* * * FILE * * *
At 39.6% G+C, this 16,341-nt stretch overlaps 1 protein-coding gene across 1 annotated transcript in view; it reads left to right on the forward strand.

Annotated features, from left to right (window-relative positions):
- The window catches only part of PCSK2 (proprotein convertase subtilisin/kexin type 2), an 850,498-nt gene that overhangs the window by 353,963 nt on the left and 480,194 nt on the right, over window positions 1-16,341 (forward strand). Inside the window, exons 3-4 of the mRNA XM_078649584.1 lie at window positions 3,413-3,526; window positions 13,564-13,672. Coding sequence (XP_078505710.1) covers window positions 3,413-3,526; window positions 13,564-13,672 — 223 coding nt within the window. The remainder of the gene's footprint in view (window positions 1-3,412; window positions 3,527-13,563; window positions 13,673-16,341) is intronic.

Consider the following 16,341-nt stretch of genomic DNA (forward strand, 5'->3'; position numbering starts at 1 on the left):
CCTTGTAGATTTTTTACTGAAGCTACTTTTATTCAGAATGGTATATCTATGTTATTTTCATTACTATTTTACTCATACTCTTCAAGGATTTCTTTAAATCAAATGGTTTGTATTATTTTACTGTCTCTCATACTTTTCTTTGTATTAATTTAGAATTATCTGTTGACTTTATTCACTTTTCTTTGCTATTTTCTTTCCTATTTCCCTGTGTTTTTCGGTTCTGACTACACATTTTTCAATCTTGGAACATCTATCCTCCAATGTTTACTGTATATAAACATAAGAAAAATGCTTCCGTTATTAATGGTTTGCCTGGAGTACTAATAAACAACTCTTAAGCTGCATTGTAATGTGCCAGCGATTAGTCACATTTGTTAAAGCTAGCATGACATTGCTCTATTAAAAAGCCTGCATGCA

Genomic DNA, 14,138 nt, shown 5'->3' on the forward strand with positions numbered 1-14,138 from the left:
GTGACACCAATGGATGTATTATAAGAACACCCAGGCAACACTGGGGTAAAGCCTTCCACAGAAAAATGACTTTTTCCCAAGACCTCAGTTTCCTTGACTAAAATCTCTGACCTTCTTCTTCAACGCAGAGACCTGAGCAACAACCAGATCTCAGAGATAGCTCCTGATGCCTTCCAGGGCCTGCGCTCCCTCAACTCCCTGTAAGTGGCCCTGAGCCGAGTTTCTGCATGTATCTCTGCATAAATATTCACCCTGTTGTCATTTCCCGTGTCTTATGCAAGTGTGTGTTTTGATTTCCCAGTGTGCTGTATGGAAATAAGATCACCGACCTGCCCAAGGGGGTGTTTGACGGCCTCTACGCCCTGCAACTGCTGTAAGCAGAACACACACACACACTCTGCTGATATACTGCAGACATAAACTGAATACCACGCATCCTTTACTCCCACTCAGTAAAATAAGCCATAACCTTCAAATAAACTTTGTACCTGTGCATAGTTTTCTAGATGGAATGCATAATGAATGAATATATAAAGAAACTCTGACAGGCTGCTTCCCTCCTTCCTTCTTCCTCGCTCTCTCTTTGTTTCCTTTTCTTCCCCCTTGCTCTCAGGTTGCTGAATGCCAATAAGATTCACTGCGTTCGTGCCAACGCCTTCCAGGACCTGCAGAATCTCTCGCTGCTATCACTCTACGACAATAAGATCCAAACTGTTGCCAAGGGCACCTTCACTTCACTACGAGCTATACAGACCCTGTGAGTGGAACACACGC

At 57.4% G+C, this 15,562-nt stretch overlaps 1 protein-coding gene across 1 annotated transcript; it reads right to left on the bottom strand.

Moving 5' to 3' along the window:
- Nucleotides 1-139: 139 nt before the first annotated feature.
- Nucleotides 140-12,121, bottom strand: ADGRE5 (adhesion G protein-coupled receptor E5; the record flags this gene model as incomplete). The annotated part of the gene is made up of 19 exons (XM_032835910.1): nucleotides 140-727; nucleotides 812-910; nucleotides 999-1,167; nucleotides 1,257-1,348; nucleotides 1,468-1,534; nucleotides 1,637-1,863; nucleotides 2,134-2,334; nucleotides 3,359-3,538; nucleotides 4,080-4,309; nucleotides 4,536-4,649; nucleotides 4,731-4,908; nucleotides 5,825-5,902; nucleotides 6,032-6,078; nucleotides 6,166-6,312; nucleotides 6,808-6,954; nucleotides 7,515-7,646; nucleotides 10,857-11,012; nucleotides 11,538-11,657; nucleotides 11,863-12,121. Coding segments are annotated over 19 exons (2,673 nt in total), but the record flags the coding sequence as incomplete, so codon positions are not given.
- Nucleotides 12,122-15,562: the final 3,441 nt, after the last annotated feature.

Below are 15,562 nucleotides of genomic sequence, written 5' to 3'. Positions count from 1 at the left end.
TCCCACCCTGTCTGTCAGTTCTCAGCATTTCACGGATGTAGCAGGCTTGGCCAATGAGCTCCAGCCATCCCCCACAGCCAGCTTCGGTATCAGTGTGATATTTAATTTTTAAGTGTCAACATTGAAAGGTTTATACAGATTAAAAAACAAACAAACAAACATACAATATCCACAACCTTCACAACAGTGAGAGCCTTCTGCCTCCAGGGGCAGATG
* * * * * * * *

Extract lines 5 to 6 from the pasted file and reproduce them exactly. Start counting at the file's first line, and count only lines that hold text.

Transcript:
CCTTGTAGATTTTTTACTGAAGCTACTTTTATTCAGAATGGTATATCTATGTTATTTTCATTACTATTTTACTCATACTCTTCAAGGATTTCTTTAAATCAAATGGTTTGTATTATTTTACTGTCTCTCATACTTTTCTTTGTATTAATTTAGAATTATCTGTTGACTTTATTCACTTTTCTTTGCTATTTTCTTTCCTATTTCCCTGTGTTTTTCGGTTCTGACTACACATTTTTCAATCTTGGAACATCTATCCTCCAATGTTTACTGTATATAAACATAAGAAAAATGCTTCCGTTATTAATGGTTTGCCTGGAGTACTAATAAACAACTCTTAAGCTGCATTGTAATGTGCCAGCGATTAGTCACATTTGTTAAAGCTAGCATGACATTGCTCTATTAAAAAGCCTGCATGCA

Genomic DNA, 14,138 nt, shown 5'->3' on the forward strand with positions numbered 1-14,138 from the left: